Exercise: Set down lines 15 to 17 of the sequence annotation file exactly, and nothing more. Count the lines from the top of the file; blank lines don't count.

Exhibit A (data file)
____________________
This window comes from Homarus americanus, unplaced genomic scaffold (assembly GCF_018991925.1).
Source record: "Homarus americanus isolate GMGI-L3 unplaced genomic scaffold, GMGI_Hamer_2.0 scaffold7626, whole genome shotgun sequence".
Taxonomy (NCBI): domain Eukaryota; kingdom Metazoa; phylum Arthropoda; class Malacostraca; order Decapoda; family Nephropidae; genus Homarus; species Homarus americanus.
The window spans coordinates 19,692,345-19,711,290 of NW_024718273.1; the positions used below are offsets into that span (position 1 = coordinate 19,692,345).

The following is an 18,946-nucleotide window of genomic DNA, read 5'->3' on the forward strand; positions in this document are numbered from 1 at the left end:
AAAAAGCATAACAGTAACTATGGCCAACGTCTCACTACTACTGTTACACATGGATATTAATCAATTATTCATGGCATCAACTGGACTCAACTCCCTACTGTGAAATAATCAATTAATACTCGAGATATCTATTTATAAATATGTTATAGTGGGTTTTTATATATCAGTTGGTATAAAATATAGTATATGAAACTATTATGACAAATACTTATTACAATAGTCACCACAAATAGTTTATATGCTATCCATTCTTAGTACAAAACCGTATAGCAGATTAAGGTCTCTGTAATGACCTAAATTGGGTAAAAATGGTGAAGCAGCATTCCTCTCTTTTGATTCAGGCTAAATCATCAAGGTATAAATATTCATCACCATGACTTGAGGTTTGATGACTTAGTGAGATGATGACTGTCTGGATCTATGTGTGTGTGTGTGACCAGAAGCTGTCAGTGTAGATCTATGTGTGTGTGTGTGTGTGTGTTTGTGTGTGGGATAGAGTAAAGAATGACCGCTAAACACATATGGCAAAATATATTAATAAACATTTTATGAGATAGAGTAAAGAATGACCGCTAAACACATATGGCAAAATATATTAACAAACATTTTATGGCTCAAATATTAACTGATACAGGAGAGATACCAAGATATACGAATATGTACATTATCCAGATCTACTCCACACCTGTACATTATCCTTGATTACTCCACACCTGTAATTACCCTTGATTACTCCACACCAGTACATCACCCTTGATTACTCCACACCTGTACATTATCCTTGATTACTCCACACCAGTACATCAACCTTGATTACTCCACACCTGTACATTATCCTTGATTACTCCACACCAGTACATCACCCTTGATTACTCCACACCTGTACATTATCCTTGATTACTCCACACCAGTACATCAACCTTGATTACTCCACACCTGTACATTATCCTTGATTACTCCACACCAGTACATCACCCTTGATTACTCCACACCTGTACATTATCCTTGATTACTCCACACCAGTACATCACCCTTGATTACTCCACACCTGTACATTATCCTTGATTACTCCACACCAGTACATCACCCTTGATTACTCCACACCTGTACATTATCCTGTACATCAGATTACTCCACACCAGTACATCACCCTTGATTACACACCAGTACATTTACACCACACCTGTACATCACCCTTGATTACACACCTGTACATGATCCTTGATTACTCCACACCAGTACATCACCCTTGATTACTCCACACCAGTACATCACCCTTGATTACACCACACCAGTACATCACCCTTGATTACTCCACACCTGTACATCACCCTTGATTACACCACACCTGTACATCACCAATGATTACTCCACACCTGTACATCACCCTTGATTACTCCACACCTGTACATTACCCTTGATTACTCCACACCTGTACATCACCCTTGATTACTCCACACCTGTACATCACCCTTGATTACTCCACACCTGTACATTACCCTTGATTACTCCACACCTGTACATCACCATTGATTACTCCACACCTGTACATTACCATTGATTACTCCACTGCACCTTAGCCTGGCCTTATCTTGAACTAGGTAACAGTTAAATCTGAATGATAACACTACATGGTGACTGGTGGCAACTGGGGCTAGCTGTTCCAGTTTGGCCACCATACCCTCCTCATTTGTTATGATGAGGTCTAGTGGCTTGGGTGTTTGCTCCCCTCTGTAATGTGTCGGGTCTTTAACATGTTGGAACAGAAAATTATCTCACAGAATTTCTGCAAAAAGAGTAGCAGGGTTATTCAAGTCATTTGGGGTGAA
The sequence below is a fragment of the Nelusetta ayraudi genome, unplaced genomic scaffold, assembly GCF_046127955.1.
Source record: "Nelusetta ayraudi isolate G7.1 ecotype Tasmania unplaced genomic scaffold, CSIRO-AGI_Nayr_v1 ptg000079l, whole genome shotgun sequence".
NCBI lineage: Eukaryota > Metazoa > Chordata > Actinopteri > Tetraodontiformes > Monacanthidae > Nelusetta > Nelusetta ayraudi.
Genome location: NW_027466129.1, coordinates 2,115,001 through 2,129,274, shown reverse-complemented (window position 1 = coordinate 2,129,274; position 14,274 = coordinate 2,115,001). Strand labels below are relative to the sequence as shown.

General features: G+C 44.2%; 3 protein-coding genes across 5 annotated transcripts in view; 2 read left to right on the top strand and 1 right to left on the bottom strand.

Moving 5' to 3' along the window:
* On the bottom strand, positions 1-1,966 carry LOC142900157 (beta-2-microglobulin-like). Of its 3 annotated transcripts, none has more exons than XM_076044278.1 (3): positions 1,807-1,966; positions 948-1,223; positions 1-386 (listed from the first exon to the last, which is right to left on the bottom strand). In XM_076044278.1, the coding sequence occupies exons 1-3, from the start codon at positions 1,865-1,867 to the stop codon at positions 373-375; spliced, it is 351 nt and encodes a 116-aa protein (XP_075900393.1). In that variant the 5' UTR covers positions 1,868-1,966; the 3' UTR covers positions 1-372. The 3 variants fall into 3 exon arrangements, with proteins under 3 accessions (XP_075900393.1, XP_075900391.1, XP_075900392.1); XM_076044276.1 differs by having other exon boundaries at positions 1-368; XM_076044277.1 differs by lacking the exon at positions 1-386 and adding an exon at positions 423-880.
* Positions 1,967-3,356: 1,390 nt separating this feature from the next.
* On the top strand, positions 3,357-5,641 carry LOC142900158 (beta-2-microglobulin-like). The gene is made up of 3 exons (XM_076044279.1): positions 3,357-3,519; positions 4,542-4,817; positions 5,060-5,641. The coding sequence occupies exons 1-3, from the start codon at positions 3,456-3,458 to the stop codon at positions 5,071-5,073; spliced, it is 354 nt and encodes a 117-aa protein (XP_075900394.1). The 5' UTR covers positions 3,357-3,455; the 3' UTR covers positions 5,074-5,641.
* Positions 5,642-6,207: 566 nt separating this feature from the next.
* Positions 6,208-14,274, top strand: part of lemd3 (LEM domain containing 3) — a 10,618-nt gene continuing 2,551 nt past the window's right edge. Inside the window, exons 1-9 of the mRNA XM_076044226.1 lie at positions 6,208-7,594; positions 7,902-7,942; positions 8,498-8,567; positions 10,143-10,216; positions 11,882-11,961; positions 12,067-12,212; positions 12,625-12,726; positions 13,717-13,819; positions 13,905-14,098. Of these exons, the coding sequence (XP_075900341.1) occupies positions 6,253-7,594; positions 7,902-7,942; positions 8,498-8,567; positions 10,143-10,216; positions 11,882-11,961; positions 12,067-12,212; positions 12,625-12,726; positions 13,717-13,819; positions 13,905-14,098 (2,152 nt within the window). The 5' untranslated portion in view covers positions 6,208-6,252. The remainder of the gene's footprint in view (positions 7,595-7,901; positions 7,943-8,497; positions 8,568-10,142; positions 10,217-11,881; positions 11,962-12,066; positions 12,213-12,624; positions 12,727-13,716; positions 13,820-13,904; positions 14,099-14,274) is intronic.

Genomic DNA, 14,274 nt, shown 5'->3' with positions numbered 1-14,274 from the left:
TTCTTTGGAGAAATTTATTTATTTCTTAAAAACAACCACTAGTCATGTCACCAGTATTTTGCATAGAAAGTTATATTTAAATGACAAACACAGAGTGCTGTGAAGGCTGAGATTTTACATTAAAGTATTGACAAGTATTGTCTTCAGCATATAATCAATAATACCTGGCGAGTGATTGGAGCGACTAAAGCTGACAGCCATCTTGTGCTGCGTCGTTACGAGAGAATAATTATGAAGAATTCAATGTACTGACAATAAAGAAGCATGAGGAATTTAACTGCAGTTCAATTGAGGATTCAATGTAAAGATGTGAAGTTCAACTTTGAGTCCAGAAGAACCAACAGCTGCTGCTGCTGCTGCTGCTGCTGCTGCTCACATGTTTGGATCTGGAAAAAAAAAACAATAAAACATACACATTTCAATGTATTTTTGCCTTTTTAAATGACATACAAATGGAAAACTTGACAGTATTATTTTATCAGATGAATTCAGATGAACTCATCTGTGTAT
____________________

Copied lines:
* On the top strand, positions 3,357-5,641 carry LOC142900158 (beta-2-microglobulin-like). The gene is made up of 3 exons (XM_076044279.1): positions 3,357-3,519; positions 4,542-4,817; positions 5,060-5,641. The coding sequence occupies exons 1-3, from the start codon at positions 3,456-3,458 to the stop codon at positions 5,071-5,073; spliced, it is 354 nt and encodes a 117-aa protein (XP_075900394.1). The 5' UTR covers positions 3,357-3,455; the 3' UTR covers positions 5,074-5,641.
* Positions 5,642-6,207: 566 nt separating this feature from the next.
* Positions 6,208-14,274, top strand: part of lemd3 (LEM domain containing 3) — a 10,618-nt gene continuing 2,551 nt past the window's right edge. Inside the window, exons 1-9 of the mRNA XM_076044226.1 lie at positions 6,208-7,594; positions 7,902-7,942; positions 8,498-8,567; positions 10,143-10,216; positions 11,882-11,961; positions 12,067-12,212; positions 12,625-12,726; positions 13,717-13,819; positions 13,905-14,098. Of these exons, the coding sequence (XP_075900341.1) occupies positions 6,253-7,594; positions 7,902-7,942; positions 8,498-8,567; positions 10,143-10,216; positions 11,882-11,961; positions 12,067-12,212; positions 12,625-12,726; positions 13,717-13,819; positions 13,905-14,098 (2,152 nt within the window). The 5' untranslated portion in view covers positions 6,208-6,252. The remainder of the gene's footprint in view (positions 7,595-7,901; positions 7,943-8,497; positions 8,568-10,142; positions 10,217-11,881; positions 11,962-12,066; positions 12,213-12,624; positions 12,727-13,716; positions 13,820-13,904; positions 14,099-14,274) is intronic.